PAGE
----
<meta http-equiv="refresh" content="1; url=/nojavascript/"> Sums and Differences of Independent Random Variables ( Study Aids ) | Probability | CK-12 Foundation

# Sums and Differences of Independent Random Variables

%
Best Score
Practice Sums and Differences of Independent Random Variables...
Best Score
%
Transforming Random Variables
0  0  0

When you add or subtract a constant from the outcomes of a random variable, the mean will increase or decrease by that amount, and the standard deviation will stay the same.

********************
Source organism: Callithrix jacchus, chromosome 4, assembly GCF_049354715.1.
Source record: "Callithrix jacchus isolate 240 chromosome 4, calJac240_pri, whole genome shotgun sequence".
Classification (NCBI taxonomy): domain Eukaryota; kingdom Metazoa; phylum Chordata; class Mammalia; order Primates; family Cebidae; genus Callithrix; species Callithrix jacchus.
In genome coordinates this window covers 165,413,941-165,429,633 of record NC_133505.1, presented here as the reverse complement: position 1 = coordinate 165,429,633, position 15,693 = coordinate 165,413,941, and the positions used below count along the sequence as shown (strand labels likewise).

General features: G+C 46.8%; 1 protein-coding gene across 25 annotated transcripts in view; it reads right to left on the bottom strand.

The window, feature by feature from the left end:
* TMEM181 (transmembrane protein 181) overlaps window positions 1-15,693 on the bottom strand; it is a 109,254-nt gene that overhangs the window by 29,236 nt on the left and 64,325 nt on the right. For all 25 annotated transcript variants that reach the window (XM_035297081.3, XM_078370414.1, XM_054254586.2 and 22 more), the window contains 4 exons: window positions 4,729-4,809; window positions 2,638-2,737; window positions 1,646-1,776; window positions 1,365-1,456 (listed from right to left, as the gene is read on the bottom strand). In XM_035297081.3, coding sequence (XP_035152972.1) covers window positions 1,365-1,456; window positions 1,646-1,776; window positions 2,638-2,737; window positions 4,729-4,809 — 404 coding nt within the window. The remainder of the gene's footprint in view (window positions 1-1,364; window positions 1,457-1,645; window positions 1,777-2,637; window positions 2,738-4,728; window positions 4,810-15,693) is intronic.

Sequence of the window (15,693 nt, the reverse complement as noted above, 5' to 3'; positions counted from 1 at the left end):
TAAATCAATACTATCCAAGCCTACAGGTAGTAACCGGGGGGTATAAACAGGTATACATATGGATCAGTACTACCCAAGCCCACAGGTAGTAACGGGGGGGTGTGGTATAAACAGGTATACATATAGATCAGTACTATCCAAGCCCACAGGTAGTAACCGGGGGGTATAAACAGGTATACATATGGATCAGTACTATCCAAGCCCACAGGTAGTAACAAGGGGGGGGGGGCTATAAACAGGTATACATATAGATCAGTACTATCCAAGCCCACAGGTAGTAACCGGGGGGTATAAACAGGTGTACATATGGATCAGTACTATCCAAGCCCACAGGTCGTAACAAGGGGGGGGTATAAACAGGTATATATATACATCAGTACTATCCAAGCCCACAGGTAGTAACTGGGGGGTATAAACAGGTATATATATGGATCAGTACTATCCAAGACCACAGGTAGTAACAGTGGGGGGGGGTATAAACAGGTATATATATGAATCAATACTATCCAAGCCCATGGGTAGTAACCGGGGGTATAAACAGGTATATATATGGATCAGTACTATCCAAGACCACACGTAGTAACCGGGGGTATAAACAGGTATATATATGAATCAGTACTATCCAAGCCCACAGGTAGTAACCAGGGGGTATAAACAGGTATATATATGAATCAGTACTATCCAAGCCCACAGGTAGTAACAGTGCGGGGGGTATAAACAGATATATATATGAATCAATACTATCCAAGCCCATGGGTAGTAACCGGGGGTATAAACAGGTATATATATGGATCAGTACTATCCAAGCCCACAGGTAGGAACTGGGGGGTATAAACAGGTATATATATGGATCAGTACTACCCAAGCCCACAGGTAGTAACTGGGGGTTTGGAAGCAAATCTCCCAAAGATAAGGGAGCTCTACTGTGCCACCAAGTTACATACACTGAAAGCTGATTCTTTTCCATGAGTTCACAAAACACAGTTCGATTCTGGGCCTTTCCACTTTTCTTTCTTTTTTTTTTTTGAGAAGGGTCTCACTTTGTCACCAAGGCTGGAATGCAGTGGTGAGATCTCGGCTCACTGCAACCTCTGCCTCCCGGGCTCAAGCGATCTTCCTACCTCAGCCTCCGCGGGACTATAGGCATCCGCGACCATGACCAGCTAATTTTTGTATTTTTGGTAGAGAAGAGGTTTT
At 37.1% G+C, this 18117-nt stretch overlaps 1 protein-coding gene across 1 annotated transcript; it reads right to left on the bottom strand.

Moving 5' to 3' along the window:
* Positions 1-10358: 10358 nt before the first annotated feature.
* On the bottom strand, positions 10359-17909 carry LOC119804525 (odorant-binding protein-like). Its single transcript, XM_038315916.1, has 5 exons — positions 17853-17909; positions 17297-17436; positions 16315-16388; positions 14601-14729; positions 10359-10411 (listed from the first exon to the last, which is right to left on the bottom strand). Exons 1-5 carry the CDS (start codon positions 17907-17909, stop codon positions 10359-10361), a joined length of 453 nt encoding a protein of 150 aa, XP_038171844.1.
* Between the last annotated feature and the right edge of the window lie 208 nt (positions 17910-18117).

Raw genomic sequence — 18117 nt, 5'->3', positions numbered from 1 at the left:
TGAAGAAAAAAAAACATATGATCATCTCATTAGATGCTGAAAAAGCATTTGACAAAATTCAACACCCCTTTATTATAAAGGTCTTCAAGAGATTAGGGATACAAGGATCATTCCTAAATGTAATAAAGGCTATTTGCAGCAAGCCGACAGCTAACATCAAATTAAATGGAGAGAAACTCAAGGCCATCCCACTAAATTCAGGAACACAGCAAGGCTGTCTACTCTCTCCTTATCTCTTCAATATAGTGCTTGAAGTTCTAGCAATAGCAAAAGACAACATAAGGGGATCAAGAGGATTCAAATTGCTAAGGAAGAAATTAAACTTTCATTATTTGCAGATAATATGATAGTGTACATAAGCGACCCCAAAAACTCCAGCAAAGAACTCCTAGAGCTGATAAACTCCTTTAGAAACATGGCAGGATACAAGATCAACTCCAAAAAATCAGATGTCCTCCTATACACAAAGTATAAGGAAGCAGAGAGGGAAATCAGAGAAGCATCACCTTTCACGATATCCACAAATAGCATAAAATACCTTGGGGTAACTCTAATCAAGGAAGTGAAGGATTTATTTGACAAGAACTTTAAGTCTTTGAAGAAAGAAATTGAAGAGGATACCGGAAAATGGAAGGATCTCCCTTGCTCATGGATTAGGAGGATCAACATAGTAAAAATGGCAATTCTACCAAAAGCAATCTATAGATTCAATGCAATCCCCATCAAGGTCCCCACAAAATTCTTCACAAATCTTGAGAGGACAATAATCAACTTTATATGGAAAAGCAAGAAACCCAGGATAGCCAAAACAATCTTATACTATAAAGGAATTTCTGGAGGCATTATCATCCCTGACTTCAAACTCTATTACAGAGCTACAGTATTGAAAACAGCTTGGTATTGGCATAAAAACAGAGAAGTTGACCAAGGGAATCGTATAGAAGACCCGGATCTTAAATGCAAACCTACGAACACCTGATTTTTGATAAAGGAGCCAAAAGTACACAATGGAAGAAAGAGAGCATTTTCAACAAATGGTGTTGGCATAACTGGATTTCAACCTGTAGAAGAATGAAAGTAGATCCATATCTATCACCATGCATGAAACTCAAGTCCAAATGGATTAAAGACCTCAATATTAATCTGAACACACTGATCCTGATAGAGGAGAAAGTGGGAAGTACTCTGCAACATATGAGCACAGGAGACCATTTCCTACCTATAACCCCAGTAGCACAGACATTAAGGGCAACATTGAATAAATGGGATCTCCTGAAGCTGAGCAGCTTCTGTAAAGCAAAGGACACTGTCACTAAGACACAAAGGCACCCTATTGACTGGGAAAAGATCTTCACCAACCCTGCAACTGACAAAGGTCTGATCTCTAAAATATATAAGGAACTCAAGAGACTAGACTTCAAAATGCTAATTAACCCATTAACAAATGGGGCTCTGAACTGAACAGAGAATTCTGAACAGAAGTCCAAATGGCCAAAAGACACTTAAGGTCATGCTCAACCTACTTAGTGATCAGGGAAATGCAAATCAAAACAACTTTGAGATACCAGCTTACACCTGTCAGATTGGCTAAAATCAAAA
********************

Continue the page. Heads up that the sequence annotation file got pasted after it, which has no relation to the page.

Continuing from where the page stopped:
Example:  This distribution is called X.

$\mu_X &=3 \\\sigma_X &=1$

If we add 2 to the distribution, it becomes X + 2.  Now the distribution has a mean of 5, but the standard deviation is still 1:

$\mu_{X+2} &=5 \\\sigma_{X+2} &=1$

When you multiply or divide the outcomes of a random variable by a constant, the mean and the standard deviation will also be multiplied or divided by that constant.

Example: This distribution is called $Y$.
$\mu_Y=3$
$\sigma_Y=1$

Let’s see what happens if we multiply each outcome by 3, and find $\mu_{3Y}$ and $\sigma_{3Y}$ :

$\mu_{3Y} = 3 \times 3=9$

$\sigma_{3Y}=1 \times 3=3$